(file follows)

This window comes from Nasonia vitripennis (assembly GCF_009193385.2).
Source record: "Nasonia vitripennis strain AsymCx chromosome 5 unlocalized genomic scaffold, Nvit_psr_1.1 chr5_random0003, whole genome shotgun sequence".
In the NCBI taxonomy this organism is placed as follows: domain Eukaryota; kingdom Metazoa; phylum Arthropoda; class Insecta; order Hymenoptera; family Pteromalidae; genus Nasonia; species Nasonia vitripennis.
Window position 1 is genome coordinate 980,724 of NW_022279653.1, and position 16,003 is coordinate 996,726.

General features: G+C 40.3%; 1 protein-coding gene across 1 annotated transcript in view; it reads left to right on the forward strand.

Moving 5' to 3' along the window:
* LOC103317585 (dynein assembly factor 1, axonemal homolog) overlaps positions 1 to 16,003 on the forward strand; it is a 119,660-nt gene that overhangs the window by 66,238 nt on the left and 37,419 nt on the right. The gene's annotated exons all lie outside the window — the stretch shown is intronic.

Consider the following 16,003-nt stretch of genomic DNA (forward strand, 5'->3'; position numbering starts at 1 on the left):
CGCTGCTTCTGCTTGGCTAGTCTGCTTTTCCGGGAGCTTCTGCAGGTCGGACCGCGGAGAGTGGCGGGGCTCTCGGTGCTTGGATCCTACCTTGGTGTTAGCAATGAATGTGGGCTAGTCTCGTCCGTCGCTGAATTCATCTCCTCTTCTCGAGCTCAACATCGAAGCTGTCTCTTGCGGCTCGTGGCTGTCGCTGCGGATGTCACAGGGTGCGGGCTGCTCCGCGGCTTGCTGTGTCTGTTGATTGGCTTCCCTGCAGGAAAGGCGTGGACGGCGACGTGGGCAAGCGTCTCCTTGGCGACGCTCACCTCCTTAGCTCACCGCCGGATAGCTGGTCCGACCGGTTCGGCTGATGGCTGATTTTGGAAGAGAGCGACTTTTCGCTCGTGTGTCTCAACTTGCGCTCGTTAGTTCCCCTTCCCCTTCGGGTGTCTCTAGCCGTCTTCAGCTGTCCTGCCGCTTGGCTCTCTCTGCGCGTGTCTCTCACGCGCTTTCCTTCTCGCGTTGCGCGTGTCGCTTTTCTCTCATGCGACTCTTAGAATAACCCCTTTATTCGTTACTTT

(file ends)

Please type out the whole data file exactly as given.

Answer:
This window comes from Nasonia vitripennis (assembly GCF_009193385.2).
Source record: "Nasonia vitripennis strain AsymCx chromosome 5 unlocalized genomic scaffold, Nvit_psr_1.1 chr5_random0003, whole genome shotgun sequence".
In the NCBI taxonomy this organism is placed as follows: domain Eukaryota; kingdom Metazoa; phylum Arthropoda; class Insecta; order Hymenoptera; family Pteromalidae; genus Nasonia; species Nasonia vitripennis.
Window position 1 is genome coordinate 980,724 of NW_022279653.1, and position 16,003 is coordinate 996,726.

General features: G+C 40.3%; 1 protein-coding gene across 1 annotated transcript in view; it reads left to right on the forward strand.

Moving 5' to 3' along the window:
* LOC103317585 (dynein assembly factor 1, axonemal homolog) overlaps positions 1 to 16,003 on the forward strand; it is a 119,660-nt gene that overhangs the window by 66,238 nt on the left and 37,419 nt on the right. The gene's annotated exons all lie outside the window — the stretch shown is intronic.

Consider the following 16,003-nt stretch of genomic DNA (forward strand, 5'->3'; position numbering starts at 1 on the left):
CGCTGCTTCTGCTTGGCTAGTCTGCTTTTCCGGGAGCTTCTGCAGGTCGGACCGCGGAGAGTGGCGGGGCTCTCGGTGCTTGGATCCTACCTTGGTGTTAGCAATGAATGTGGGCTAGTCTCGTCCGTCGCTGAATTCATCTCCTCTTCTCGAGCTCAACATCGAAGCTGTCTCTTGCGGCTCGTGGCTGTCGCTGCGGATGTCACAGGGTGCGGGCTGCTCCGCGGCTTGCTGTGTCTGTTGATTGGCTTCCCTGCAGGAAAGGCGTGGACGGCGACGTGGGCAAGCGTCTCCTTGGCGACGCTCACCTCCTTAGCTCACCGCCGGATAGCTGGTCCGACCGGTTCGGCTGATGGCTGATTTTGGAAGAGAGCGACTTTTCGCTCGTGTGTCTCAACTTGCGCTCGTTAGTTCCCCTTCCCCTTCGGGTGTCTCTAGCCGTCTTCAGCTGTCCTGCCGCTTGGCTCTCTCTGCGCGTGTCTCTCACGCGCTTTCCTTCTCGCGTTGCGCGTGTCGCTTTTCTCTCATGCGACTCTTAGAATAACCCCTTTATTCGTTACTTT